Putting The “True” And “Crime” In True Crime : Cathy Hannah’s “The Lonely Grave Of Bobby Franks”

Let’s not kid ourselves : while the poor get locked up for penny-ante crimes like selling pot or smoking crack, the rich quite literally get away with murder on a massive scale. Whether it’s laying off thousands from their jobs with the stroke of a pen, or sending our young men and women in uniform off to die to protect their profit margins, the well-to-do are awash in river of blood, both economic and biological, for which they will never be called to account.

Still, every once in a blue moon, when their callousness and psychopathy leave the realm of the abstract and enter that of the personal, the results are too sickening for even their bought-off courts to ignore. Such was the case with Nathan Leopold Jr. and Richard Loeb, two spoiled scions of privilege who, in 1924, kidnapped and murdered their 14-year-old neighbor, Bobby Franks, simply because they felt like it. And while it’s tempting — to say nothing of depressingly plausible — to speculate that they likely would have gotten away with it if their victim were poor, female, black, or any combination thereof, the simple fact is that they stuck within their own demographic and, as such, the “justice” system took an active interest in actually prosecuting them.

The crime lives on in infamy to this day — ditto for the investigation and trial which followed it — and has even been tackled in the comics medium previously, albeit at a remove, in Daniel Clowes’ Ice Haven, but to my knowledge Chicago cartoonist Cathy Hannah’s new self-published squarebound comic, The Lonely Grave Of Bobby Franks, is the first to deal with every aspect of the so-called “Leopold And Loeb Murder” from start to finish, and we should probably add to that “post-finish” given that, as a local, she’s able to offer some informed insight into some of its repercussions that have reverberated in her city throughout the years and even continue to this day. In short, this is a breezy and quick, but undeniably comprehensive read, that admirably opts out of being a summation and instead offers readers a character study that nevertheless doesn’t skimp out on any pertinent details.

What really “sells” the whole narrative, though, is Hannah’s inspired cartooning, steeped as it is in aesthetics that are appropriate to and evocative of the period, but with an absolutely modern sensibility at its core. Her page layouts are dense, yet her use of space within each panel gives the images room to breathe, and while her figures are no doubt basic and display exaggerated body language, her faces are expressive and at times even downright nuanced. It’s a nice blend of elements new and old and, as such, is the perfect vehicle for visually communicating a story that is both very much of its time and timeless.

And speaking of time — or, rather, of timing — Hannah’s probably couldn’t be better, as true crime is all the rage these days, dominating bookstore shelves, broadcast television, streaming services, and especially podcasts to a degree that would probably make even the Kardashians envious. “If it bleeds, it leads” has been the grim battle cry of TV news for decades now, but who could have predicted that something that bled nearly a century ago would still hold the public in its thrall to this day? I guess a thorough-going examination of the true crime phenomenon and its attendant sociological implications is beyond the purview of a simple comic book review such as this, but I mention it in brief, more than anything, to give Hannah credit for approaching her subject matter in an entirely non-exploitative fashion that makes both the crime itself and the uncomfortable truths behind it seem shocking in a way that no amount of “shock value” can replicate.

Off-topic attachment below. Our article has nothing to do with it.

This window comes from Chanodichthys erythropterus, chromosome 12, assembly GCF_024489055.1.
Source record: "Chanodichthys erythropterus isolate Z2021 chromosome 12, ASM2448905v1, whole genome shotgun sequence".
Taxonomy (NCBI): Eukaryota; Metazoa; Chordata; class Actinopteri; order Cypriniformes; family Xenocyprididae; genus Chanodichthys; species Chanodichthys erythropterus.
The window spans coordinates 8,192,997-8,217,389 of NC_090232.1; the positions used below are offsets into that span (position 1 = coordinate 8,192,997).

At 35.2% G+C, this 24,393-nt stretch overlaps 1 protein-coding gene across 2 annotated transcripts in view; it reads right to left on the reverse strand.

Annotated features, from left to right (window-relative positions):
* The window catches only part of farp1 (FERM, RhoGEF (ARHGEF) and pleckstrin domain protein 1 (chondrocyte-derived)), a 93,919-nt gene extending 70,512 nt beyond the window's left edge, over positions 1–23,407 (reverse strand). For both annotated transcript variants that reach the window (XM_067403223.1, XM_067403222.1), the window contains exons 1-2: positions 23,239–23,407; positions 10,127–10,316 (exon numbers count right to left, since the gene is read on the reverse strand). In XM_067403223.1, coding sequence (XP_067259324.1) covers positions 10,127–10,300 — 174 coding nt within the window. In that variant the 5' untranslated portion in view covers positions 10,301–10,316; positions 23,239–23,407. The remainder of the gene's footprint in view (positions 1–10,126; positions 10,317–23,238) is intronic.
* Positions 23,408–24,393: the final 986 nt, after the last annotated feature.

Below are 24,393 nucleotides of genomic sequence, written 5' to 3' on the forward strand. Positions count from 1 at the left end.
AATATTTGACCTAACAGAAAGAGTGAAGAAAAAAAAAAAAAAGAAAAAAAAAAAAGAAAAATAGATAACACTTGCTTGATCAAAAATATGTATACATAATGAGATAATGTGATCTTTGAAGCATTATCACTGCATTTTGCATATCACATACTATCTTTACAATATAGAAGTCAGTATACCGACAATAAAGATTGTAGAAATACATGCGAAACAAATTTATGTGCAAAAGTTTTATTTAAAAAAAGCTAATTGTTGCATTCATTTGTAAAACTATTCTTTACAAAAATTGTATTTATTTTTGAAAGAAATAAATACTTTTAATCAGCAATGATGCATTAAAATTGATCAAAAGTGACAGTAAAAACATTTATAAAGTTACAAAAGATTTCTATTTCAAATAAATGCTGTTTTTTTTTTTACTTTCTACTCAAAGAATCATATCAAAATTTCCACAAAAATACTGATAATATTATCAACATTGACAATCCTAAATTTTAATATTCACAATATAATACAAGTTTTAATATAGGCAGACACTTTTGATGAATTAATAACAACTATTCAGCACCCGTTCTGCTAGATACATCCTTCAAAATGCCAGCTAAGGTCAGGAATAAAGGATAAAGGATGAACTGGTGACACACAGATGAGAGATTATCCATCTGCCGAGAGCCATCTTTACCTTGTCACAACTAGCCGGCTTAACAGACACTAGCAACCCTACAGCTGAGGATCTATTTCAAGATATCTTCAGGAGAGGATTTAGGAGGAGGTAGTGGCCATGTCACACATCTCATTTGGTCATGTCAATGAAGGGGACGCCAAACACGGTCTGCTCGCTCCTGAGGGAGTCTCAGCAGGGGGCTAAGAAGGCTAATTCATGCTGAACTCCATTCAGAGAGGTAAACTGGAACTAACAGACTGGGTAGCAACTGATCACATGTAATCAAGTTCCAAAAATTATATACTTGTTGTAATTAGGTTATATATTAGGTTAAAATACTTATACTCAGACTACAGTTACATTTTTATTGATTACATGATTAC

Whether, then, you’re new to Leopold and Loeb, or are already well familiar with the intricacies and minutiae of the case, chances are that you’ll find this to be a darkly fascinating read. Hannah is a consummate comic book storyteller who has until now perhaps been best-known for her diary comics and autobio work, so I’m pleased to see her expanding her creative horizons and demonstrating her facility for other types of material. I’m certainly game to follow her wherever she goes next.

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The Lonely Grave Of Bobby Franks is available for $10.00 from J.T. Yost’s Birdcage Bottom Books distro at https://birdcagebottombooks.com/collections/comic-books/products/the-lonely-grave-of-bobby-franks

Review wrist check – Zodiac “Super Sea Wolf 53 Compression” in its modern classic “Blackout Edition” version. One day I suppose I should throw this on a cool NATO or something, but it looks so damn good on its bracelet that I can’t see much point to mixing things up.

4 thoughts on “Putting The “True” And “Crime” In True Crime : Cathy Hannah’s “The Lonely Grave Of Bobby Franks”

  1. Pingback: She Says There’s Ants In The Carpet – This Week’s Links - Avada Classic Shop

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